18 May 2005
Colorectal cancer is a common disease, with around 35,000 new cases in the UK each year. A high proportion of colorectal cancer patients have a family history of the disease, but autosomal dominant familial cancer syndromes associated with very high risk of colorectal cancer (familial adenomatous polyposis and hereditary nonpolyposis colorectal cancer) account for less than 5% of cases. Most cases of familial colorectal cancer are therefore thought to be the result of genetic variants with lower penetrance.
A paper in the latest edition of the Journal of the National Cancer Institute (JNCI) reports an association between mutations in the MYH gene and increased colorectal cancer risk [Croitoru ME et al. (2004) J Natl Cancer Inst. 96, 1631-1634]. The MYH gene on chromosome 1p encodes a protein involved in the DNA base excision repair pathway. Previous reports have linked two MYH gene mutations, Y165C and G382D, with impaired DNA repair and colorectal polyposis and cancer in individuals found to be compound heterozygotes for these two mutations (carriers of biallelic MYH gene mutations). The report by Croitoru et al examines the prevalence of germline MYH gene mutations in a Canadian population and the risk of colorectal cancer among monoallelic MYH mutation carriers, using the Ontario Familial Colorectal Cancer Registry. A total of 1238 patients diagnosed with colorectal cancer between 1997 and 2000 and 1255 matched controls were recruited. DNA was analysed by PCR to identify the presence of the Y165C and G382D mutations. Pathogenic biallelic MYH mutations were detected in 12 (1.0%) of the case patients, but none of the control subjects. Monoallelic Y165C or G382D mutations were found in 29 (2.34%) of the case patients and 21 (1.67%) of the control subjects. The presence of a germline MYH Y165C and/or G382D mutation was associated with a two-fold increase in colorectal cancer risk compared with individuals lacking such mutations.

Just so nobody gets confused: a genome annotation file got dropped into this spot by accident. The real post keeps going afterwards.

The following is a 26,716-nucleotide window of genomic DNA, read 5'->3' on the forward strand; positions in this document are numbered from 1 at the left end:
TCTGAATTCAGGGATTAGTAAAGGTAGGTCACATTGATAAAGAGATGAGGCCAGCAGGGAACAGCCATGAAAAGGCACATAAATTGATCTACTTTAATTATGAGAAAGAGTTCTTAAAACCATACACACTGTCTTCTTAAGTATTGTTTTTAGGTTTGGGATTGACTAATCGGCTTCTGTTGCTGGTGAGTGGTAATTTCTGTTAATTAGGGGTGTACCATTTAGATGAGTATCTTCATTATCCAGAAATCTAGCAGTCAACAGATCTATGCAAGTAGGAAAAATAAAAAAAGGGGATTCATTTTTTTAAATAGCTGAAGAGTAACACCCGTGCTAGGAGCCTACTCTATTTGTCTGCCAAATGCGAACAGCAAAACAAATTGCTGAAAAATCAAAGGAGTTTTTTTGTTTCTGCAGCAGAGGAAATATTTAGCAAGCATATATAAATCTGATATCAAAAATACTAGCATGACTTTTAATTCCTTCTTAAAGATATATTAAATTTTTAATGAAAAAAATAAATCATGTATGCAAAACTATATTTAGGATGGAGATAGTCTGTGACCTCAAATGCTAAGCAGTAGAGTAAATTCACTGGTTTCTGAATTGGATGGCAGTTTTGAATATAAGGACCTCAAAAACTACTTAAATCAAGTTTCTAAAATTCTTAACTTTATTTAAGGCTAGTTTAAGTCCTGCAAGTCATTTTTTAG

The researchers then assessed the clinicopathologic features of the MYH mutation carriers. It was found that the mean age at diagnosis of colorectal cancer for patients with germline MYH Y165C and/or G382D mutations was significantly younger than that for patients without the mutations (56.3 years versus 59.8 years). Next, the association between MYH gene mutations and a family history of colorectal cancer were analysed. Case patients with MYH Y165C and/or G382D mutations were found to be slightly more likely to have a first- or second-degree relative affected with colorectal cancer than case patients without the mutations. Finally, the team tested colorectal tumour specimens from 16 monoallelic and 10 biallelic MYH gene mutation carriers for loss of heterozygosity (LOH) of the MYH gene. LOH refers to the deletion or mutation of the normal allele at a heterozygous locus, such that the cell becomes either hemizygous (having one mutant allele and one deleted allele) or homozygous for the mutant allele. Loss of heterozygosity was reportedly identified in 47% of the tumors from monoallelic MYH mutation carriers but only 20% of those from biallelic carriers. The authors propose that since allelic loss of chromosome 1p is an early event in colorectal tumorigenesis, LOH in some monoallelic carriers may cause an increased risk of colorectal cancer.
The paper concludes that